BRC Representative Earl Mann says that a new OPTECH III-P sells for $2445 and the Eagle is priced at about $6,000. With some communities mov-ing up to Eagles, used OPTECH III-P's are available for much less than the new ones (see Bethel below). Maintenance costs run about $200 a year and programming (memory packs for each ballot) costs $400 and up.

Ballots for the optical scanners are different than hand tabulated bal-lots, or what is commonly referred to as paper ballots. Machine ballots must be printed on a certain weight (thick-ness) of paper and be precisely cut. "When we (BRC) do the printing of ballots for a community, we reject about 30% of those ballots," says Earl Mann. "Printing and cutting are very important."

Machine ballots are also more ex-pensive. A few Maine communities have gone to speciality printers out-of-state to get more favorable pricing. For state elections, the Secretary of State will supply without charge to the community either machine or paper ballots.

Lewiston

Lewiston started using optical scan readers in 1987. City Clerk Berube says that going from paper ballots to scanners was a huge jump.

"The biggest difference is accuracy," says Berube, adding that ballot clerks who work a full day covering the election and then are expected to count ballots are prone to making errors.

Optical scanners, however, don't get tired or bleary eyed. And, they are fast.

 Berube says that he has preliminary results within minutes of the polls closing and then final results 15 to 30 minutes after that. "By 10:15 I'm home watching television," he says.

Bethel

All the clerks interviewed for this article touted the accuracy and speed of the optical scan voting machines. But, one-Bethel's Merton Brown- said there was one thing this new technology couldn't provide. "(They) take away the feeling of being part of the election process. . . election workers are civicly proud when they do vote counting . . . it's been kind of a social thing (election day) . . . I miss that," says Brown.

Brown, who is proud of his penny-pinching ways when it comes to spending town money, says he was able to get a very good deal on his OPTECH III-P by purchasing a used one. He discovered a company in the Midwest selling reconditioned OPTECH III-P's. The company had acquired its machines from communities that had upgraded to the Eagle model. Bethel got its machine for $600 and Brown says the town might not have moved into the optical scan system otherwise.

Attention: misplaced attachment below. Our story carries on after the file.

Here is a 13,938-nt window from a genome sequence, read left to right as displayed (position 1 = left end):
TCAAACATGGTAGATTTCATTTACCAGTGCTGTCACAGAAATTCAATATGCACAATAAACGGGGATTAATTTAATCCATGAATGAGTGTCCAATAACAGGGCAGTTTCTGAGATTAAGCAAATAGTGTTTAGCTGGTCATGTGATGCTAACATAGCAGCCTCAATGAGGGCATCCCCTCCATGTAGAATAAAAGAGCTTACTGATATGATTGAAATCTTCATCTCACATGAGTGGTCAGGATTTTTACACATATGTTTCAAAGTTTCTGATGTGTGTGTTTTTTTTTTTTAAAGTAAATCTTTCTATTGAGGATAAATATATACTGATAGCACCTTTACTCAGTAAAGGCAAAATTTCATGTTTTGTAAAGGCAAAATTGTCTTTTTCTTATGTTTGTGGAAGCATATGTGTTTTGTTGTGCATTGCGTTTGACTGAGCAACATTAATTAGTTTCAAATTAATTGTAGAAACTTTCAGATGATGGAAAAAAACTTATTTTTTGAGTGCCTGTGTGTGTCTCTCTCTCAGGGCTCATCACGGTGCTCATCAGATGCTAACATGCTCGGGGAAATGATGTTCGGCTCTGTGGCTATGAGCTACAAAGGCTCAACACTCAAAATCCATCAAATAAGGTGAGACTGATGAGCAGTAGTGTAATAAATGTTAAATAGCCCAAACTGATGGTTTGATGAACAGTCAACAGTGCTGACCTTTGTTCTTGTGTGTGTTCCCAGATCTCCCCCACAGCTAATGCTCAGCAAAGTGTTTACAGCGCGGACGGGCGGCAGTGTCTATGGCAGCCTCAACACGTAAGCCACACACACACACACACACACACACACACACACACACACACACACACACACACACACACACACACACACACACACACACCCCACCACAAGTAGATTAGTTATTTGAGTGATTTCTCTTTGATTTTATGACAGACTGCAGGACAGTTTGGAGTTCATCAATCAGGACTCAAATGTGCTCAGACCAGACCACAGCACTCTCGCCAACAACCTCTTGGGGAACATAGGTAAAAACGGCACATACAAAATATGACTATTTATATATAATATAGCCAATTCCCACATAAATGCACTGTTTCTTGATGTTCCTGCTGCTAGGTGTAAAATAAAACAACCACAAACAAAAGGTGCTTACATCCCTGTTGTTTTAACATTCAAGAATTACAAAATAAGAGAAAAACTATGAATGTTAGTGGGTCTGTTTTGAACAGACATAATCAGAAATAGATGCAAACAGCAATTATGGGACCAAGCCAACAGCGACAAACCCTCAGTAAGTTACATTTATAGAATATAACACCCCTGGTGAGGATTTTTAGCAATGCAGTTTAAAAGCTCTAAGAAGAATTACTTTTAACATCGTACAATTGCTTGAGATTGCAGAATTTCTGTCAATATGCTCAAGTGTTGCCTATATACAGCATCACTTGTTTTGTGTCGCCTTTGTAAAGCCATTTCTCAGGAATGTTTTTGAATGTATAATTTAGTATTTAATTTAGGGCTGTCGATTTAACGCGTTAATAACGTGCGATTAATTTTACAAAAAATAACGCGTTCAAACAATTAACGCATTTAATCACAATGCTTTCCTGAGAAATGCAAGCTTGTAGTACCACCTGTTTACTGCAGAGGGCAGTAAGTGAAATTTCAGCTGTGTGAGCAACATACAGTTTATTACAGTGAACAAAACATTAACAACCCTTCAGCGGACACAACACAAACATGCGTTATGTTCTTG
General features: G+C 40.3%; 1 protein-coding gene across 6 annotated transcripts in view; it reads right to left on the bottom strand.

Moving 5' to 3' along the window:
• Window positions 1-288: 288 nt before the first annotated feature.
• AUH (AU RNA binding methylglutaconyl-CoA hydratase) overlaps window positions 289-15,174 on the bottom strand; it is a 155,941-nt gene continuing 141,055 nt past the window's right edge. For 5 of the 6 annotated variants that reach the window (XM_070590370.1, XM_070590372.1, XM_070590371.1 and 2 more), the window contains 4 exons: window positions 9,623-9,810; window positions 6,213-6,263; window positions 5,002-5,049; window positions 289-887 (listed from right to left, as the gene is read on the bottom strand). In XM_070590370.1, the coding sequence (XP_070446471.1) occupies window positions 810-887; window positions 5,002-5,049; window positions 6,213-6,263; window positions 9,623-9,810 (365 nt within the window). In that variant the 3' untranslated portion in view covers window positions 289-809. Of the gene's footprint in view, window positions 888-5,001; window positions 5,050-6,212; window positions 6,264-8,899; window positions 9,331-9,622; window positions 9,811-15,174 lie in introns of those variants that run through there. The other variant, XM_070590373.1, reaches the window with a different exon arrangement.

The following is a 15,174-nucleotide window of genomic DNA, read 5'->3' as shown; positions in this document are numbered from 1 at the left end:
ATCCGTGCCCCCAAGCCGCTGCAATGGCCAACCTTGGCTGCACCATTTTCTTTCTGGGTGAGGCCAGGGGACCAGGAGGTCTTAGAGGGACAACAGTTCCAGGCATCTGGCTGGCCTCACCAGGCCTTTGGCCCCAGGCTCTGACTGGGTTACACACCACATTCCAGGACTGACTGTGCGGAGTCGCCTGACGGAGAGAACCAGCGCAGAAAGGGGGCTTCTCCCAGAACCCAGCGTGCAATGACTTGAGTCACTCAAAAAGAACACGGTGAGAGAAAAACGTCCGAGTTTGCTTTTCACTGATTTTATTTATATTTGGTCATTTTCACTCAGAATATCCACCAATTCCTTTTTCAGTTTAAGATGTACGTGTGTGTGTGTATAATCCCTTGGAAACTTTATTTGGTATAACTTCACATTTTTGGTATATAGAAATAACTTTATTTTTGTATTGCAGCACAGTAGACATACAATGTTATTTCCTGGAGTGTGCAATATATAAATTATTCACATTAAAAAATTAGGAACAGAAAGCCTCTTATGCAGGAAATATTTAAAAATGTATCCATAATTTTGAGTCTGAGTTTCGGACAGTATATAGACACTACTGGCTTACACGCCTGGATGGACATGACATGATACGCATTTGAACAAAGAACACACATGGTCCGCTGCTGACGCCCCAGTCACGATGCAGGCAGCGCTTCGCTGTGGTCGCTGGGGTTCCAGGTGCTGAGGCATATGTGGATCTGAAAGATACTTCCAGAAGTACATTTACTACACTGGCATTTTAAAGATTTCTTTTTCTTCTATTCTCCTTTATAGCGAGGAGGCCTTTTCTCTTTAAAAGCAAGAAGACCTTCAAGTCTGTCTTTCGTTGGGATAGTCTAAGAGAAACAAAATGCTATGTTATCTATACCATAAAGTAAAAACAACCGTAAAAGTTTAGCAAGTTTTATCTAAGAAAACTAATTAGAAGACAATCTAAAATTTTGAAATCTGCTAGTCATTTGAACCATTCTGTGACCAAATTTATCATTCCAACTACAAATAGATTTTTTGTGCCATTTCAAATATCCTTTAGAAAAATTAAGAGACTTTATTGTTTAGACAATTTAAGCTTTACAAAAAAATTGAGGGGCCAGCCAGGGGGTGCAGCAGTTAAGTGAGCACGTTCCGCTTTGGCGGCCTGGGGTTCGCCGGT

Bethel is also one of those communities that has found a cheaper supplier for its machine ballots.

FUTURE OF MAINE ELECTIONS

Will Maine communities ever go to touch button or touch screen voting? Will Advance Voting with no pre-conditions replace our absentee balloting process? Will voting from one's home computer, by mail or at shopping malls ever become a reality in Maine?

Lewiston's Gerry Berube acknowledges that voting by telephone or through the Internet and even by mail (i.e., outside the polling places) may happen someday, but he doesn't think it's in the foreseeable future. "The general public's distrust of government, especially in the election process, will prevent it," says Berube.

What he does think is a little closer is the computer terminal in the voting booth. Using a mouse to make your choices, and getting a printed receipt of your vote, if you want one, is where Berube feels the election process in Maine will evolve. But for now, he's happy and quite sat-isfied with the optical scan technology and with the new OPTECH Eagles that the city recently purchased.

The outside of Maine perspective, voiced by Kansas's Connie Schmidt and Michigan's William Walworth, pushes the technology button a little quicker.

"I think people will be able to vote from home in the not too distant future," says Schmidt. She believes we will be voting over phone lines with personal identification numbers, similar to how ATM machines (banking) work.

"When the next (computer) generation comes up, they will push us in that direction," she says.

Michigan's Walworth is a great believer in election experimentation. "If someone has an idea, let's try it," he says. His vision of home-based voting in the future is one where thumb prints would be used to gain access to voting. "PlNs can be sold," he cautions.

Walworth recently tried to get the Michigan Secretary of State's permission to take voting to the people by allowing advance voting (a week before election) at the local shopping mall. He was denied, but he hasn't given up on the idea yet.